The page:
- How do declarative and non-declarative memories differ? Provide two specific examples of each.
Both declarative and non-declarative memories are types of long-term memories. Declarative memories contain facts and information that is conscious and known. For example, if one were asked to list the capital of Alabama, one would be using their declarative memory to retrieve the fact. Another example would be defining classical conditioning for a test. Non-declarative memories, on the other hand, contain habits and procedures that are not conscious but affect conscious behavior. For example, tying shoes does not take effort to remember and is not conscious, but affects conscious behavior. Another example would be riding a bike. It does not take much thought and is more of a skill than a conscious memory.
- How might you explain the different reasons why you may forget the process of classical conditioning if you were tested on it today?
There are a few ways that may cause me to forget the process of classical conditioning. First, I could be having retroactive interference. In this case, the newer information that I am just now learning about could be interfering with my retrieval of previous information. Second, I could be experiencing decay. This would mean that it’s been so long since I’ve learned about classical conditioning that my memory trace has not been used and I’ve started to forget about it. Finally, I also could simply have failed to process the memory in a process known as encoding failure. (One more option is that I am suffering from retrograde amnesia, but that is unlikely).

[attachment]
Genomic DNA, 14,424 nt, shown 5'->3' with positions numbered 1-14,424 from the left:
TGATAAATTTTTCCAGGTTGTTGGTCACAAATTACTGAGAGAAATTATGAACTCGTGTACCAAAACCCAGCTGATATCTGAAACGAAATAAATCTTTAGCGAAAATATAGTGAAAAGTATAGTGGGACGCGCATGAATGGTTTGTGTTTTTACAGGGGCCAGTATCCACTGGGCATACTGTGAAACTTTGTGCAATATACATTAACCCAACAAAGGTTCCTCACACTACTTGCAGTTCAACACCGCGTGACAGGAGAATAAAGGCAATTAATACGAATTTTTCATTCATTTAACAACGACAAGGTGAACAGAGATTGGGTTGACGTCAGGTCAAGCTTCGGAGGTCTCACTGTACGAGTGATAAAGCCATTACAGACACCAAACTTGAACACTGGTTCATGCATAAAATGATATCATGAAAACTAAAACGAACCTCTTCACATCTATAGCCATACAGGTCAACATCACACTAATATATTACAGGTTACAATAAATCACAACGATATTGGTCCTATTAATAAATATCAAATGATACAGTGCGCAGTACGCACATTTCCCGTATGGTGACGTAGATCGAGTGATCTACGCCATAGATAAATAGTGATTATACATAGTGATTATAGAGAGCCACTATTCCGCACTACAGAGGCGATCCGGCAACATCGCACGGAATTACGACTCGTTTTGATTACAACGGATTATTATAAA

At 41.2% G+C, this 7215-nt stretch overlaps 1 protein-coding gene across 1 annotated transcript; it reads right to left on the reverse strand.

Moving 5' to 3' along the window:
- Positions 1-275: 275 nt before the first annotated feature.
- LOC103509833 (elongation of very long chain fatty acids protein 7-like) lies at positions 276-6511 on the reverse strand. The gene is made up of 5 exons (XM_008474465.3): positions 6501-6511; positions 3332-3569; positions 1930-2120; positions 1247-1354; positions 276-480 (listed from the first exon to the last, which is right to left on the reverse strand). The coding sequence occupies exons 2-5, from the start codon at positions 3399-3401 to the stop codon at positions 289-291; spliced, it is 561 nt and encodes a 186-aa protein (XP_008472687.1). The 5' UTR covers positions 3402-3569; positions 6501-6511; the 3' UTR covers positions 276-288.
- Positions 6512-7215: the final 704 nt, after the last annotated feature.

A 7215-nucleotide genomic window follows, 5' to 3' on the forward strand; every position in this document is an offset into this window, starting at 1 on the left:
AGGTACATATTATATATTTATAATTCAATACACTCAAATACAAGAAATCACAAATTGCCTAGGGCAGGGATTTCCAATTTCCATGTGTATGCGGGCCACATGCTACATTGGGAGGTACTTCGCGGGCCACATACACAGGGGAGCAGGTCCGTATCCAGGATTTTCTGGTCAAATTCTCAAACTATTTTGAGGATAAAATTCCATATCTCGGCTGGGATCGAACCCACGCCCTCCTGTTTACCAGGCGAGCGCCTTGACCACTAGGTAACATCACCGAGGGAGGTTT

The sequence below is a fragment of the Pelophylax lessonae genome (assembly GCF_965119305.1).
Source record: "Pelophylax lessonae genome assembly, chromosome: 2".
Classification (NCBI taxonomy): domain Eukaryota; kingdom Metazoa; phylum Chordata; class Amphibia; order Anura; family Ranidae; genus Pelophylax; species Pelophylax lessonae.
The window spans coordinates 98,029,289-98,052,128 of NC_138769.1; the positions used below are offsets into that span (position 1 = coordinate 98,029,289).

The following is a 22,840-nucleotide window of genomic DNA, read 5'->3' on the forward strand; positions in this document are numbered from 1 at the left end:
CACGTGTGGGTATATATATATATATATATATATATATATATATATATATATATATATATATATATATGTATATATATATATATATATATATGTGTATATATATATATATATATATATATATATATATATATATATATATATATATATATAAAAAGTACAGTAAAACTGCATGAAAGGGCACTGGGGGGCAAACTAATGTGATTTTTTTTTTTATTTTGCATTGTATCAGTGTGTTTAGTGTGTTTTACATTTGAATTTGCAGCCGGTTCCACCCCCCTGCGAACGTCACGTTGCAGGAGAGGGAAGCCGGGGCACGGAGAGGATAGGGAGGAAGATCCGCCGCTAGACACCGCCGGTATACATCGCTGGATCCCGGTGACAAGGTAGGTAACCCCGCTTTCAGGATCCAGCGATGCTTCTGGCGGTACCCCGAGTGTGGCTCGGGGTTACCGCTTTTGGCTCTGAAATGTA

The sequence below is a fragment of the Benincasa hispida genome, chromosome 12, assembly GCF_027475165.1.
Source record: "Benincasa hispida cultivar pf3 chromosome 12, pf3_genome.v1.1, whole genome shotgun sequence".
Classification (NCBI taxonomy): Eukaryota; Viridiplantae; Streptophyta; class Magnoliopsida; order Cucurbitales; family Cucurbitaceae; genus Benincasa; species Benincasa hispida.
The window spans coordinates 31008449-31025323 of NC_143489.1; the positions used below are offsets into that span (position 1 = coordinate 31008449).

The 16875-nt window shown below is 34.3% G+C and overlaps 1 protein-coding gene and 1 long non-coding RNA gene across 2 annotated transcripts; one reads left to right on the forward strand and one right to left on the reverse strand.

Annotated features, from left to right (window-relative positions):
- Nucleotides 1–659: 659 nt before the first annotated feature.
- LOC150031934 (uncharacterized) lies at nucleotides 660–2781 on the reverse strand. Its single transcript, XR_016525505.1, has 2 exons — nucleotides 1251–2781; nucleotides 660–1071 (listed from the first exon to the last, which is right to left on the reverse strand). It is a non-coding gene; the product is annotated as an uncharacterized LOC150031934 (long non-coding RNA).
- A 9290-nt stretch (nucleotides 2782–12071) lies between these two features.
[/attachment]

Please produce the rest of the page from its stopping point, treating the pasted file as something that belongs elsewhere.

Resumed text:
- Provide two specific examples each of proactive and retroactive interference from your life.
Whenever I drive my dad’s car, I experience proactive interference. The car I usually drive has a regular key and a regular ignition, while my dad’s car has a push-button ignition. This is proactive interference because when I am about to turn off my dad’s car, I try to twist the key out instead of pushing the button. Another example is when I tell people my age right after my birthday. This year, I turned sixteen and the day after my birthday someone asked how old I was. I was about to say fifteen, but had to stop myself. Next, an example of retroactive information in my life is when I try to remember what team won the Super bowl the year before. This happens every, single year and will most likely happen again this year. This also happens on my birthdays, when I try to remember what I did the previous year for my birthday.